A multi-party conference held in Pakistan’s capital Islamabad on Monday demanded an immediate end to a communication and security lockdown imposed by India in the disputed Jammu and Kashmir region after the scrapping of its longstanding special rights last August.
The conference presided by Raja Farooq Haider, the premier of Pakistani-administered Azad Kashmir, was attended by all the major political and religious parties based in the Pakistani side of the disputed valley, including Pakistan Tehreek-e-Insaf, Pakistan Muslim League (Nawaz), the Pakistan Peoples Party, Jamat-e-Islami, and others.
Expressing concern over the continuing detention of the pro-freedom leaders of Jammu and Kashmir, including Syed Ali Gilani, Mirwaiz Umar Farooq, Shabbir Shah, Yasin Malik, Asiya Andrabi, and others, the conference urged the international community to press India to end the lockdown, a joint statement said.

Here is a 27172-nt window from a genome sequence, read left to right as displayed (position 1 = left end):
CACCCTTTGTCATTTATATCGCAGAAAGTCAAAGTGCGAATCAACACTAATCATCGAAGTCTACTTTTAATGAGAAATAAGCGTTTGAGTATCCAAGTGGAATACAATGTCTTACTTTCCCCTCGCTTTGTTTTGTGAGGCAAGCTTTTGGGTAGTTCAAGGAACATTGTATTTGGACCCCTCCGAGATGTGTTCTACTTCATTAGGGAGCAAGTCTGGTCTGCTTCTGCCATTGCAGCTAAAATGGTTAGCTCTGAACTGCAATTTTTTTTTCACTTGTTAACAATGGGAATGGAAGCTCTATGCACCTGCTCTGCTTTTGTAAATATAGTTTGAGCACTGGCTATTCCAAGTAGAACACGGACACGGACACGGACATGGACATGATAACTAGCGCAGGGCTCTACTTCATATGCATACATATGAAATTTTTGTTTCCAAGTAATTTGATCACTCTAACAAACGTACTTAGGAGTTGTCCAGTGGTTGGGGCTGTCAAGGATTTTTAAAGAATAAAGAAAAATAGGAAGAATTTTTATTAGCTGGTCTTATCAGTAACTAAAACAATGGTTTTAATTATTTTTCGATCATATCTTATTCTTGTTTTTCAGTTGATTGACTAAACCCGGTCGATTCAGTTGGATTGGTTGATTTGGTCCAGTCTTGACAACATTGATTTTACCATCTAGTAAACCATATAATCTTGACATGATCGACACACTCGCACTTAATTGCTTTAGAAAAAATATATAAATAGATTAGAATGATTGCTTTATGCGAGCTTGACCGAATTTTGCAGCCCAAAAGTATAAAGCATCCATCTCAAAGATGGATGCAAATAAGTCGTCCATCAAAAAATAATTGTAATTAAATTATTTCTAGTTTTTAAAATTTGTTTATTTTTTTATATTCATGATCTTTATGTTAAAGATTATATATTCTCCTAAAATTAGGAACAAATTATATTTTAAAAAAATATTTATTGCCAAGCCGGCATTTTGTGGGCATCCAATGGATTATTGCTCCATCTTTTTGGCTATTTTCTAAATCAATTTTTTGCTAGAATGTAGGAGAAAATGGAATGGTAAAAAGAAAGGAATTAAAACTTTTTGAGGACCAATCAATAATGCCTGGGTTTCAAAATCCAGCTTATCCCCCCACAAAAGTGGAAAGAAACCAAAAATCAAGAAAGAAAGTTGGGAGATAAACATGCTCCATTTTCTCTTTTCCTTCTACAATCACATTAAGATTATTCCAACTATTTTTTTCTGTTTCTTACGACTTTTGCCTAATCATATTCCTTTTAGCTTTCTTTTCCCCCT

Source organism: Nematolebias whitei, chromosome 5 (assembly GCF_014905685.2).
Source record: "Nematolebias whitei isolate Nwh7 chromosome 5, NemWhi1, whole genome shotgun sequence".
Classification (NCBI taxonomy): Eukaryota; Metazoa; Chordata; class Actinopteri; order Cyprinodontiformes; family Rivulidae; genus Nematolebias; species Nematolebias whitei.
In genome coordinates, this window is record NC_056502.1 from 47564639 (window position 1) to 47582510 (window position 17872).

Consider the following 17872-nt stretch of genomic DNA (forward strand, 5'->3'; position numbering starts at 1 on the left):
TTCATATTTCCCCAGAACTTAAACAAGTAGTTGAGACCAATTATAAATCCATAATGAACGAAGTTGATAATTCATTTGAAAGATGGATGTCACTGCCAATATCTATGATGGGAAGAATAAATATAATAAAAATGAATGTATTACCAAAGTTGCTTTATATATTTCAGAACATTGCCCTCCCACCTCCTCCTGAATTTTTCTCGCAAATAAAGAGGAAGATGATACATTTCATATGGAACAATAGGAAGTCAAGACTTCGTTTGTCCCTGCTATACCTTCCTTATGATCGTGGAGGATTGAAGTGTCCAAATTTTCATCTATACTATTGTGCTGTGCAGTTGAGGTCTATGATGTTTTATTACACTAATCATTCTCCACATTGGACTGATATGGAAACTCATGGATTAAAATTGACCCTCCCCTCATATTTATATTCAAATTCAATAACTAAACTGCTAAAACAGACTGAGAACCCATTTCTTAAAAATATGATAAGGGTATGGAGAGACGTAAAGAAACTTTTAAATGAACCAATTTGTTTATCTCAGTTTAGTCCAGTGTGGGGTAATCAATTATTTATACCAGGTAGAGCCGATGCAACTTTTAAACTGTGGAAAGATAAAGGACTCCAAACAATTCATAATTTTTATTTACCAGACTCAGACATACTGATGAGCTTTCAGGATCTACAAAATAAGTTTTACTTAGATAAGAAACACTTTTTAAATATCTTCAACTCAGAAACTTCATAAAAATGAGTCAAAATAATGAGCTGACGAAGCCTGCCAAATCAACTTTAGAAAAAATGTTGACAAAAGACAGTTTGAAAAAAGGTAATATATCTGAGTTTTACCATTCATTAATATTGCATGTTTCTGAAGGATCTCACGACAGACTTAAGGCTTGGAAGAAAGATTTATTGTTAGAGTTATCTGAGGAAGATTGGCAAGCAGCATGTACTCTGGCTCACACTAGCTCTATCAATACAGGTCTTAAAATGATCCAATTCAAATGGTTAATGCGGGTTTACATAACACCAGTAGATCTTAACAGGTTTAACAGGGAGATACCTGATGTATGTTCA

The parties vowed that the people of Pakistan and Azad Kashmir would continue to support the "just struggle of Kashmiris for their right to self-determination."
Long-fraught relations between the two South Asian nuclear rivals flared up further after India scrapped the special provisions of the state of Jammu and Kashmir and imposed a near-complete lockdown on Aug. 5.
Several rights groups including Human Rights Watch and Amnesty International have repeatedly called on India to lift restrictions and release political detainees.
Indian authorities, however, say daytime restrictions have been lifted in the region, a claim Anadolu Agency has not been able to confirm.
India and Pakistan both hold Kashmir in parts and claim it in full. China also controls part of the contested region, but it is India and Pakistan which have fought two wars over Kashmir.